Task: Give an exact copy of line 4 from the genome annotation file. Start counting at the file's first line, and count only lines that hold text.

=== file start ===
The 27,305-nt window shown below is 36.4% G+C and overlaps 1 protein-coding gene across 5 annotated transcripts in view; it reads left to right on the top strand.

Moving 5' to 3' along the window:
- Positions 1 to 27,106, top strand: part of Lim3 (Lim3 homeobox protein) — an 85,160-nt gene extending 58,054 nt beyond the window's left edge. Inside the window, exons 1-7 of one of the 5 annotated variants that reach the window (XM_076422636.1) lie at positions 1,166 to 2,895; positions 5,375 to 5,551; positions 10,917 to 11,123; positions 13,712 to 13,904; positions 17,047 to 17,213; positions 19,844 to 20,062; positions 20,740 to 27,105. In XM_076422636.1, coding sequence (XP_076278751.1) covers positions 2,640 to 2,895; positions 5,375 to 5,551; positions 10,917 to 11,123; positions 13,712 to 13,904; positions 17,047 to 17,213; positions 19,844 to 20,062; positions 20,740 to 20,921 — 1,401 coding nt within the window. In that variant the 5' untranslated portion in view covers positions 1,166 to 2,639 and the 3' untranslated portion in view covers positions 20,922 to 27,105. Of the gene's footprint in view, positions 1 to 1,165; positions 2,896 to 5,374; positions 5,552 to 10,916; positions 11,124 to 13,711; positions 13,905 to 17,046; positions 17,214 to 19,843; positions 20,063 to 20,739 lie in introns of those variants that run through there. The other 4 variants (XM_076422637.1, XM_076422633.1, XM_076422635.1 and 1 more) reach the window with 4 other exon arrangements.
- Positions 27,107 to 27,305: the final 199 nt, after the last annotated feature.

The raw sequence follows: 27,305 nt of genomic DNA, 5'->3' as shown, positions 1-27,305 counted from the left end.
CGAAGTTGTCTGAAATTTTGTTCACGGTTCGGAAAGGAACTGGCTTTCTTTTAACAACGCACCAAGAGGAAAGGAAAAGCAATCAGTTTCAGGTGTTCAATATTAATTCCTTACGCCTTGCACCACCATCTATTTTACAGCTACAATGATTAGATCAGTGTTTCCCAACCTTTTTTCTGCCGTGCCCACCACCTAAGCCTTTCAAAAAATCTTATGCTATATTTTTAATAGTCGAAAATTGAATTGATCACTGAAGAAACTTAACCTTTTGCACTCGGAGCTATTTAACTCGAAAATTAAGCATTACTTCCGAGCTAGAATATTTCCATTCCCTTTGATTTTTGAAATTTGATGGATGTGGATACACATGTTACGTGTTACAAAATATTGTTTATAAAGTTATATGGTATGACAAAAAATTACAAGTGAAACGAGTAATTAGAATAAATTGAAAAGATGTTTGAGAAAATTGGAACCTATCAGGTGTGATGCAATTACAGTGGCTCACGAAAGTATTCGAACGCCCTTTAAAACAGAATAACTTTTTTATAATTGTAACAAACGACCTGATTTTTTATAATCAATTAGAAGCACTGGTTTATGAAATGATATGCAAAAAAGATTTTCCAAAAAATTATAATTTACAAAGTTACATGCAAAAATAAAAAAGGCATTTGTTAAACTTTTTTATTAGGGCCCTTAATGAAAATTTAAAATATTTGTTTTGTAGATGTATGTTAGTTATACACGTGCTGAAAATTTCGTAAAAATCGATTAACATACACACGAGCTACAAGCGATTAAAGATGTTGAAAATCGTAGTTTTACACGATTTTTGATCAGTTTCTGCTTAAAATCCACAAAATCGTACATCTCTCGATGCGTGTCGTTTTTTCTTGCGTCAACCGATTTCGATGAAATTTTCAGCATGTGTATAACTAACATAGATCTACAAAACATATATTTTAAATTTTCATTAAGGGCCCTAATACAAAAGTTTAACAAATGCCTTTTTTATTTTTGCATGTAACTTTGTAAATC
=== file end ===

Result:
- Positions 27,107 to 27,305: the final 199 nt, after the last annotated feature.